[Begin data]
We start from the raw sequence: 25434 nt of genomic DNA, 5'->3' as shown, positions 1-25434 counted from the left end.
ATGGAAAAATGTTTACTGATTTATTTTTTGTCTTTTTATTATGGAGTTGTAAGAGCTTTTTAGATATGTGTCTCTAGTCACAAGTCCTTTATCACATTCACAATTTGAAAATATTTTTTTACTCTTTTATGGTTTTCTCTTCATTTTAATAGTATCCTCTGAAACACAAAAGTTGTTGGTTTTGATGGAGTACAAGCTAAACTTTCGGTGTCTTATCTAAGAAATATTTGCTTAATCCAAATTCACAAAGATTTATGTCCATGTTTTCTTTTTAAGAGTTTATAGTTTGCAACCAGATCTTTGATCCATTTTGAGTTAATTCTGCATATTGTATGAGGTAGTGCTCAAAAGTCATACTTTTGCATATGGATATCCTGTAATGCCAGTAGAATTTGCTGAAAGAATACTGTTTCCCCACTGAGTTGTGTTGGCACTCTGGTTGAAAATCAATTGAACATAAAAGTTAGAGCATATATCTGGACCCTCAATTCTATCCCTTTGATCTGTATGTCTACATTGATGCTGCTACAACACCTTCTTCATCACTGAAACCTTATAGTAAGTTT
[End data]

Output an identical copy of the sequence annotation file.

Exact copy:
We start from the raw sequence: 25434 nt of genomic DNA, 5'->3' as shown, positions 1-25434 counted from the left end.
ATGGAAAAATGTTTACTGATTTATTTTTTGTCTTTTTATTATGGAGTTGTAAGAGCTTTTTAGATATGTGTCTCTAGTCACAAGTCCTTTATCACATTCACAATTTGAAAATATTTTTTTACTCTTTTATGGTTTTCTCTTCATTTTAATAGTATCCTCTGAAACACAAAAGTTGTTGGTTTTGATGGAGTACAAGCTAAACTTTCGGTGTCTTATCTAAGAAATATTTGCTTAATCCAAATTCACAAAGATTTATGTCCATGTTTTCTTTTTAAGAGTTTATAGTTTGCAACCAGATCTTTGATCCATTTTGAGTTAATTCTGCATATTGTATGAGGTAGTGCTCAAAAGTCATACTTTTGCATATGGATATCCTGTAATGCCAGTAGAATTTGCTGAAAGAATACTGTTTCCCCACTGAGTTGTGTTGGCACTCTGGTTGAAAATCAATTGAACATAAAAGTTAGAGCATATATCTGGACCCTCAATTCTATCCCTTTGATCTGTATGTCTACATTGATGCTGCTACAACACCTTCTTCATCACTGAAACCTTATAGTAAGTTT